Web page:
Number of People in Extreme Poverty Drops to Record Low

CascadeNewLogoBy Steve Buckstein

Malthus must be turning over in his grave after the World Bank announced this month that the percentage of the world’s 7.3-billion-plus people living in extreme poverty is likely to fall to a record low this year of under 10 percent.

Using an updated international poverty line of US $1.90 a day, the Bank projects that “global poverty will have fallen from 902 million people or 12.8 per cent of the global population in 2012 to 702 million people, or 9.6 per cent of the global population, this year.”

The Bank’s president attributes this good news to “strong growth rates in developing countries in recent years, investments in people’s education, health, and social safety nets that helped keep people from falling back into poverty. He cautioned, however, that with slowing global economic growth, and with many of the world’s remaining poor people living in fragile and conflict-affected states, and the considerable depth and breadth of remaining poverty, the goal to end extreme poverty remained a highly ambitious target.”

An ambitious target, for sure. But it is refreshing to learn that strong growth rates are recognized as an important part of the formula to end poverty. As Cato Institute’s HumanProgress.org blog notes,

“The key to the improvements in the lives of ordinary people over the last 200 years were industrialization and trade, which generated historically unprecedented rates of growth. And the importance of growth cannot be overemphasized. There is not a single example of a country emerging from widespread poverty without sustained economic growth.”

Most Americans never experience the kind of extreme poverty other parts of the world are trying to climb out of. But it would be nice if more of us, including our elected officials in Washington, D.C. and Salem, understood that economic growth, generated by a system of free markets and property rights in a capitalist economy, is a necessary condition to improve living standards.

Steve Buckstein is founder and Senior Policy Analyst at Cascade Policy Institute, Oregon’s free market public policy research organization.

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Posted by at 05:00 | Posted in Economy, Free Trade | Tagged , , , , , | 10 Comments |Email This Post Email This Post |Print This Post Print This Post
  • Dick Winningstad

    Good for the world. And the spread of property rights with a market economy will help even more.

  • Bob Clark

    When folks become materially better off they tend to have fewer children, and it seems material wealth precedes the having of fewer children (roughly speaking). Fewer people than otherwise should lead to less material resource draw and extraction, as per capita material wealth increases are more than offset by the multiplier of total population. A prosperous economy may be the best environmental tool in the tool kit. (Unequal economic outcomes allow the signals for the efficient allocation of resources, making Equity of dubious merit.)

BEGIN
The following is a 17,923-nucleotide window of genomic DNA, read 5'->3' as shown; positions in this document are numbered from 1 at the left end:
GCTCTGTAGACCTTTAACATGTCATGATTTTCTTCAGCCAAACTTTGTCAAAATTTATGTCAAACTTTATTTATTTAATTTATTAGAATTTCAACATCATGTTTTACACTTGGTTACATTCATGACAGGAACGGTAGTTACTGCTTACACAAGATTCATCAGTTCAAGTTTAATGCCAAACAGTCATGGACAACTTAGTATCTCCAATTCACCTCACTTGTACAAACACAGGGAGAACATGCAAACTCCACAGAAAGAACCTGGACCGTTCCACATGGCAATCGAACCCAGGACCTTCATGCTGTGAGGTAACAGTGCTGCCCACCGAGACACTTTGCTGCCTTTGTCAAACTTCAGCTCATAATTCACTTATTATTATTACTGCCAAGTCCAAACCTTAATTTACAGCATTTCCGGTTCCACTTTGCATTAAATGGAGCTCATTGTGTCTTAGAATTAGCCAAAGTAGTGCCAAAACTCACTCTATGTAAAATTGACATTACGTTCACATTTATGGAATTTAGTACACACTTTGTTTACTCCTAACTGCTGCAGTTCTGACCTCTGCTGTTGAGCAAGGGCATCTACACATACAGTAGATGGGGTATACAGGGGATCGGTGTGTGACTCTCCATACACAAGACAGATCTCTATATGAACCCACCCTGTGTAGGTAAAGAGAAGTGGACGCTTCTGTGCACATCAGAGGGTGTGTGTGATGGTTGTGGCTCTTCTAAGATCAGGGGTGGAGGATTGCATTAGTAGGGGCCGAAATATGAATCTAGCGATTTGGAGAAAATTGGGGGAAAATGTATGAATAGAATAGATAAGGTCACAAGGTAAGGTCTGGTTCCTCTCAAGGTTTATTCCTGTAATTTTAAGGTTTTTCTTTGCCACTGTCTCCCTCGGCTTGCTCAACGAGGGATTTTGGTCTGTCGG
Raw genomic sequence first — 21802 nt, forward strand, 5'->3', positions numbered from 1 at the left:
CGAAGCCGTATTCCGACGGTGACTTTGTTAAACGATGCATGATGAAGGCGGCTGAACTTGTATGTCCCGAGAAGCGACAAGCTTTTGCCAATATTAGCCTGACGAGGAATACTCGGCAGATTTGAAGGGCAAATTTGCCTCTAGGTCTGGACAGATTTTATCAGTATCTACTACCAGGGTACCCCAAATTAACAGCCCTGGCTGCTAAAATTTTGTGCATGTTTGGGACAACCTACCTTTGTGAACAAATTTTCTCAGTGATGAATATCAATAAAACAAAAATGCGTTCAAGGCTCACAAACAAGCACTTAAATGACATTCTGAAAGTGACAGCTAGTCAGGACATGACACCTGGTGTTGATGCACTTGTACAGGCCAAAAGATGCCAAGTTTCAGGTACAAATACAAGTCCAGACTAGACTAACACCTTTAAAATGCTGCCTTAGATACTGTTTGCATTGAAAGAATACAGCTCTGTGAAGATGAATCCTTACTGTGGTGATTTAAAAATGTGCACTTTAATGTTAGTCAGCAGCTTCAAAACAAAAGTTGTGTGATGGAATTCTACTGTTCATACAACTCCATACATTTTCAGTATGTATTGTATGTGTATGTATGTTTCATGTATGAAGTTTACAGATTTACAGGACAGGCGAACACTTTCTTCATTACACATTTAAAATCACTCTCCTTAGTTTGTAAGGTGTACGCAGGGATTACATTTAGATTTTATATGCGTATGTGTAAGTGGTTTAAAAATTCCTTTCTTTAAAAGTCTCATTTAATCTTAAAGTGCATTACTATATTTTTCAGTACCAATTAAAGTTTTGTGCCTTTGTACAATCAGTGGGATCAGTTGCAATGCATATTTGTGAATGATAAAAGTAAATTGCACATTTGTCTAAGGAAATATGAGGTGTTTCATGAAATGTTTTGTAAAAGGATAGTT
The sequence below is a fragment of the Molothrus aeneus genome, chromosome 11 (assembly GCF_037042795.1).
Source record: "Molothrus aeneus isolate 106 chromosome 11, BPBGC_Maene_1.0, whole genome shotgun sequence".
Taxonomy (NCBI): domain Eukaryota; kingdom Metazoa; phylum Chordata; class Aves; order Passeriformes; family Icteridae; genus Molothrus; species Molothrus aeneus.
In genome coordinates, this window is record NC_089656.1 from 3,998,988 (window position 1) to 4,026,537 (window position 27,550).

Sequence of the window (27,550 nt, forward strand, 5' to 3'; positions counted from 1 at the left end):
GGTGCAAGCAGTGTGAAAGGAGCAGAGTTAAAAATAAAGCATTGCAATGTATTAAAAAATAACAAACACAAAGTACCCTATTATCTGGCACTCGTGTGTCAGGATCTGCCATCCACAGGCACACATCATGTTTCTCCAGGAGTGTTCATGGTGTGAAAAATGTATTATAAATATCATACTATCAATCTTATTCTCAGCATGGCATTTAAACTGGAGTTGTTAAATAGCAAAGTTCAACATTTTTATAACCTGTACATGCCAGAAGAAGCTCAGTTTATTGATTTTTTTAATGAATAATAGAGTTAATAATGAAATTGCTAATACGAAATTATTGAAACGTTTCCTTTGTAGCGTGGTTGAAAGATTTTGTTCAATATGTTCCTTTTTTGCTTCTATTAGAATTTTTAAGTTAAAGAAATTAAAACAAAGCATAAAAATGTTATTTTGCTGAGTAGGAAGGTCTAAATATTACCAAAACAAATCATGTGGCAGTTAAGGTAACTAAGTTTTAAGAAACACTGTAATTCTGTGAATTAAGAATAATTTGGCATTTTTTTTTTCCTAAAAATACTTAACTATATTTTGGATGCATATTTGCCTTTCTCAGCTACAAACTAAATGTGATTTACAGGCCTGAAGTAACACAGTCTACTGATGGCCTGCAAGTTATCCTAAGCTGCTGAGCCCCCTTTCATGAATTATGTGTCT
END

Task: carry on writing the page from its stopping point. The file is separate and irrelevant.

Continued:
• guess who

      Ah yes, the silk purse made of the pigs ear

    • DavidAppell

      Bob Clark wrote:
      “A prosperous economy may be the best environmental tool in the tool kit.”

      The data show that to be false. The affluent of the world create more pollution, more garbage, and more carbon, and then in the US they whine about paying for it.

  • Jack Lord God

    It’s funny, as socialism is in decline world wide, world prosperity grows. As socialism gains a final foothold in America, we have more people not working than ever before, wages falling, more children in poverty than when Obama took office. The “I’m so science” crowd must be quite annoyed. The facts are unarguable, the history complete, capitalism lifts people out of poverty, socialism perpetuates it.

    • DavidAppell

      You presented no “facts” — just generalizations that accord with your political biases.

      Let’s see you prove something for once: your claim that “we have more people not working than every before.” Then explain why it’s a bad think that some people go back to school, retire, or decide to spend more time with their children and grandchildren. There is more to life than work, work, work.

      Some data for you to start:

  • DavidAppell

    Free markets don’t bring this growth — regulated markets do.

    There wasn’t much growth in the Great Recession, was there, caused by a lack of Wall Street oversight?

    • Along the sway to DA’s Forum

      Left wing nuts believe Mother Earth ought be flat as water with no economic features other than nipple oasis provided for orgasms seeking landfall.

    • thevillageidiot

      Oh how little you know about free markets. stick to global warming.

      • Markit Place

        Appell’s core values can be profound at a nerd buy RM store.

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